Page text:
Rosamond appeared in vaudeville with various circuits, and in 1933 he, as well as W.C. Handy, returned in Joe Laurie, Jr.'s, "Memory Lane" review. His acting career sky-rocketed in the 30s and 40s with roles in Porgy and Bess, Mamba's Daughters, Cabin in the Sky, and A Young American.

Johnson held two administrative positions in educational institutions. He was Supervisor of Music in the Jacksonville public schools from 1896 to 1898 and was the Music Director and a trustee at the Music School Settlement for Colored People in New York from 1914 to 1918.

Time Line

Born 1873 August 11
Piano lessons with mother begin
To New England Conservatory, Boston
In Oriental America
Supervisor of Music, Jacksonville public schools, 1896-1899
Writes "Lift Ev'ry Voice and Sing" with brother James Weldon, while in Jacksonville.
Cole and Johnson Bros. formed, 1901-1908
"Under the bamboo tree"
Evolution of Ragtime
Campaign song for Roosevelt, "You're all right Teddy"
Shoo-fly Regiment
James Weldon Johnson becomes U.S. consul at Puerto Cabello, Venezuela.
Mr. Lode of Koal with Bert Williams
Bob Cole drowns, suicide?
In the vaudevill circuit with Charles Hart
Director of Oscar Hammerstein's London Opera House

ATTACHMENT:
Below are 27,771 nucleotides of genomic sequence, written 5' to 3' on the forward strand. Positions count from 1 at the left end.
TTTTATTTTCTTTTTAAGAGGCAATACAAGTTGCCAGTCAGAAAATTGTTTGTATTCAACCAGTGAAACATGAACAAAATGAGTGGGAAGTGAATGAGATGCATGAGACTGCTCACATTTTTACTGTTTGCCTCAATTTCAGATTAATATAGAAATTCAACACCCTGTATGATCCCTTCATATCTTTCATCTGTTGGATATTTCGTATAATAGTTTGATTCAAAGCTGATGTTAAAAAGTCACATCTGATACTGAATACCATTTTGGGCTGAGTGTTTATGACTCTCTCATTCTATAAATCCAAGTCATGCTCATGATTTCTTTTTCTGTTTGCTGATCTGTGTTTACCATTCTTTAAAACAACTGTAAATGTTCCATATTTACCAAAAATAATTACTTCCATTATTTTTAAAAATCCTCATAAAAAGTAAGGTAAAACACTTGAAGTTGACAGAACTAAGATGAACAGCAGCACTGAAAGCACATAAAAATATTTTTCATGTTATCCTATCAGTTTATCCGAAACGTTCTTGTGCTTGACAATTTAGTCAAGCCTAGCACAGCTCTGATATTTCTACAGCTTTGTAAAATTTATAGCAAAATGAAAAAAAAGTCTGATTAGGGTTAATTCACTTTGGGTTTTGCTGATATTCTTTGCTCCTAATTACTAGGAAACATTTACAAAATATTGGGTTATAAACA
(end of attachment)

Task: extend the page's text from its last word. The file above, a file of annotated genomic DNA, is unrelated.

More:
Married to Nora Ethel Floyd
ASCAP formed; 170 members, 6 were black. Rosamond and his brother Jim were among those 6
Returns to the U.S.A. to the New Standard Theatre in Philadelphia
Music Director and trustee at the Music School Settlement for Colored People in New York, 1914-1918
Back with the Orpheum and Keith circuits with the "Rosamond Johnson Quintet"
Becomes 2nd Lieutnant, 15th Infantry, National Guard
Made sub-chief of the Iroquois at Caughawaga, Province of Quebec, Canada
The Book of American Negro Spirituals
Toured with Taylor Gordon, 1925-1926
The Second Book of American Negro Spirituals
Jazz, motion picture including the John Rosamond Johnson Singers
Joe Laurie, Jr.'s, "Memory Lane" review
Plays Lawyer Frazier in Porgy and Bess
Lew Leslie's Blackbirds review, Great Britan tour, 1936-1937
Rolling Along in Song
Plays the Reverend Quintus Whaley in Mamba's Daughters, 1939-1941
Plays Brother Green and directs the J. Rosamond Johnson Singers in Cabin in the Sky
Plays Lawyer Frazier in Porgy and Bess, 1942-1943
Plays Prof. Arnold Harmon in A Young American
Dies 1954 November 11
Register to the J. Rosamond Johnson Papers
Edited Full Draft
Compiled by Adrienne Nesnow. Additions compiled by Emily Ferrigno.
Description rules
Finding Aid Prepared According To Local Music Library Descriptive Practices
Language of description note
Finding aid written in English.

Part of the Gilmore Music Library Repository